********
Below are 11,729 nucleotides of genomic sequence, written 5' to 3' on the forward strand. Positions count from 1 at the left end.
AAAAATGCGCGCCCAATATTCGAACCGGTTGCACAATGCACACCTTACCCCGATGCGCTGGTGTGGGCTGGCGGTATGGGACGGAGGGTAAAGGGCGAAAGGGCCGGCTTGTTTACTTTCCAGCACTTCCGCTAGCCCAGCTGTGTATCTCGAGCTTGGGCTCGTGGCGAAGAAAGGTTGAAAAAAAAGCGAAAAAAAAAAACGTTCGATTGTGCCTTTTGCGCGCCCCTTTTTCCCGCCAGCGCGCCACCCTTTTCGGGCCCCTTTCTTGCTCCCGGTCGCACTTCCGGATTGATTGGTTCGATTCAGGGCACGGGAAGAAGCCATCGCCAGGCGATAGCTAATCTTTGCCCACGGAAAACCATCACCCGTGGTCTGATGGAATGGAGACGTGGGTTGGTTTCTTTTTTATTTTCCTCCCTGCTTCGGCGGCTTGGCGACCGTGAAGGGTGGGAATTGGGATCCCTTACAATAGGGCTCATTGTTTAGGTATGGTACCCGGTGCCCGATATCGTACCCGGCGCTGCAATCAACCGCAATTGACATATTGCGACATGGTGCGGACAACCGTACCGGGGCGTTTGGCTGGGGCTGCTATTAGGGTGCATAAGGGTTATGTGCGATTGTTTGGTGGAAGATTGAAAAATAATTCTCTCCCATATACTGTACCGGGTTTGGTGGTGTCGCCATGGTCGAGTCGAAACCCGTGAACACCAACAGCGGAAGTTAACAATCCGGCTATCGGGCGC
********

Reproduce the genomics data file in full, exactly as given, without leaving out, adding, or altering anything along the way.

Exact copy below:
Below are 11,729 nucleotides of genomic sequence, written 5' to 3' on the forward strand. Positions count from 1 at the left end.
AAAAATGCGCGCCCAATATTCGAACCGGTTGCACAATGCACACCTTACCCCGATGCGCTGGTGTGGGCTGGCGGTATGGGACGGAGGGTAAAGGGCGAAAGGGCCGGCTTGTTTACTTTCCAGCACTTCCGCTAGCCCAGCTGTGTATCTCGAGCTTGGGCTCGTGGCGAAGAAAGGTTGAAAAAAAAGCGAAAAAAAAAAACGTTCGATTGTGCCTTTTGCGCGCCCCTTTTTCCCGCCAGCGCGCCACCCTTTTCGGGCCCCTTTCTTGCTCCCGGTCGCACTTCCGGATTGATTGGTTCGATTCAGGGCACGGGAAGAAGCCATCGCCAGGCGATAGCTAATCTTTGCCCACGGAAAACCATCACCCGTGGTCTGATGGAATGGAGACGTGGGTTGGTTTCTTTTTTATTTTCCTCCCTGCTTCGGCGGCTTGGCGACCGTGAAGGGTGGGAATTGGGATCCCTTACAATAGGGCTCATTGTTTAGGTATGGTACCCGGTGCCCGATATCGTACCCGGCGCTGCAATCAACCGCAATTGACATATTGCGACATGGTGCGGACAACCGTACCGGGGCGTTTGGCTGGGGCTGCTATTAGGGTGCATAAGGGTTATGTGCGATTGTTTGGTGGAAGATTGAAAAATAATTCTCTCCCATATACTGTACCGGGTTTGGTGGTGTCGCCATGGTCGAGTCGAAACCCGTGAACACCAACAGCGGAAGTTAACAATCCGGCTATCGGGCGC